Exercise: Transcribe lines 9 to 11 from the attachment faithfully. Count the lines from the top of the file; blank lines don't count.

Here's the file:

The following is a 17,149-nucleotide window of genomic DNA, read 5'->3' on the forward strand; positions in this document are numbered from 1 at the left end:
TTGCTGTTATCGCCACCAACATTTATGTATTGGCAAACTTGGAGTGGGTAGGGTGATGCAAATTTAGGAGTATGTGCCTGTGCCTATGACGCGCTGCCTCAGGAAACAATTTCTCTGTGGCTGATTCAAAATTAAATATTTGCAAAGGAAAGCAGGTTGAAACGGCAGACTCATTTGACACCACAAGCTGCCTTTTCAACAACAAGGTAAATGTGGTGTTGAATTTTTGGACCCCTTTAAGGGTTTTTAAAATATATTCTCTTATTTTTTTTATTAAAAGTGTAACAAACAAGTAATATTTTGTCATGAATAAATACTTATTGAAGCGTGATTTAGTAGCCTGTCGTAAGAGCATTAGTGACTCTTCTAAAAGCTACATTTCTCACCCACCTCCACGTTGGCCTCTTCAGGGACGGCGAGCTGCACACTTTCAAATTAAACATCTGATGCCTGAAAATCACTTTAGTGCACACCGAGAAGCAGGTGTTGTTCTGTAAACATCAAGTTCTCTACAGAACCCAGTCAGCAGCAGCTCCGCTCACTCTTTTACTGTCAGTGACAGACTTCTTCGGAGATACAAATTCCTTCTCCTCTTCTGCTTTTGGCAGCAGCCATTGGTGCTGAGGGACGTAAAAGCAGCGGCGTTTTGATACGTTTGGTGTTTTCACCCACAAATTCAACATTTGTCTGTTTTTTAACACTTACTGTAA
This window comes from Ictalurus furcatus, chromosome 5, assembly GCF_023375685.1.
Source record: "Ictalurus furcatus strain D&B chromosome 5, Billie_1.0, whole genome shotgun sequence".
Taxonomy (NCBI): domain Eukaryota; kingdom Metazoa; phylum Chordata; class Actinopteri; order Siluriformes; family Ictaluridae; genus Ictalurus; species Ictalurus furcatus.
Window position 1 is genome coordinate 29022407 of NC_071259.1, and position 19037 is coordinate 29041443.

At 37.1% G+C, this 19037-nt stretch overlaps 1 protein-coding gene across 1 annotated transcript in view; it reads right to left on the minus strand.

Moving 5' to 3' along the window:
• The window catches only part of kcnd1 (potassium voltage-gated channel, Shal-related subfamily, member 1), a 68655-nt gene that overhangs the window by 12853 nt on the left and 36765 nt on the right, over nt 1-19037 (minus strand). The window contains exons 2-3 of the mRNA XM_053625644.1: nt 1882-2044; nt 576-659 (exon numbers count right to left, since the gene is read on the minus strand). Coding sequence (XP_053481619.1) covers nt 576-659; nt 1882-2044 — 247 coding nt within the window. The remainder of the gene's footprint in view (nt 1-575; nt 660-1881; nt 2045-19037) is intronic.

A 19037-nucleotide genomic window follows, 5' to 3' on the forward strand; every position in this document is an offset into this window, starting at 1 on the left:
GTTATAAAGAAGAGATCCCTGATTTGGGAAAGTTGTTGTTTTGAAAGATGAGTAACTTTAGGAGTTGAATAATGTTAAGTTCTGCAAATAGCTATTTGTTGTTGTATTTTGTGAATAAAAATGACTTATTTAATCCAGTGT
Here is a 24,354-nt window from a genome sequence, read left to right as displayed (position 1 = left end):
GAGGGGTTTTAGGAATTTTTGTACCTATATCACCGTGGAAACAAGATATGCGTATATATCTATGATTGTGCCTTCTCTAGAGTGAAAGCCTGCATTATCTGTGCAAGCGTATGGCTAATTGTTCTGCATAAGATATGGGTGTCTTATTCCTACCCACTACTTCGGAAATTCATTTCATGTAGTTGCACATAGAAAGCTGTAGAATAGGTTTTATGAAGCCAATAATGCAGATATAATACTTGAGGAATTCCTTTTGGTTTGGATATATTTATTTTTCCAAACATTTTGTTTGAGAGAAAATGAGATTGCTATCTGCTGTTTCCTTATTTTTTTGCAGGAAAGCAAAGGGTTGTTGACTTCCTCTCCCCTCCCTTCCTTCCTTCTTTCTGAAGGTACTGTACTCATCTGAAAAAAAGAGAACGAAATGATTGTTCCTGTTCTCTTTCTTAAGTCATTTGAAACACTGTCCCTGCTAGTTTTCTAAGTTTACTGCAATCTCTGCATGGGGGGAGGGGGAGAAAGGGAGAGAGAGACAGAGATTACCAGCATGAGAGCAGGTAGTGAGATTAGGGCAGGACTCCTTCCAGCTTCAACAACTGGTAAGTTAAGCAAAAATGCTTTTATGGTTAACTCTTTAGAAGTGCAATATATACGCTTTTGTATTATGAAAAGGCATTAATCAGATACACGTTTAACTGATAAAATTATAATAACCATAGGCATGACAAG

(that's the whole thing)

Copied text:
• The window catches only part of kcnd1 (potassium voltage-gated channel, Shal-related subfamily, member 1), a 68655-nt gene that overhangs the window by 12853 nt on the left and 36765 nt on the right, over nt 1-19037 (minus strand). The window contains exons 2-3 of the mRNA XM_053625644.1: nt 1882-2044; nt 576-659 (exon numbers count right to left, since the gene is read on the minus strand). Coding sequence (XP_053481619.1) covers nt 576-659; nt 1882-2044 — 247 coding nt within the window. The remainder of the gene's footprint in view (nt 1-575; nt 660-1881; nt 2045-19037) is intronic.

A 19037-nucleotide genomic window follows, 5' to 3' on the forward strand; every position in this document is an offset into this window, starting at 1 on the left:
GTTATAAAGAAGAGATCCCTGATTTGGGAAAGTTGTTGTTTTGAAAGATGAGTAACTTTAGGAGTTGAATAATGTTAAGTTCTGCAAATAGCTATTTGTTGTTGTATTTTGTGAATAAAAATGACTTATTTAATCCAGTGT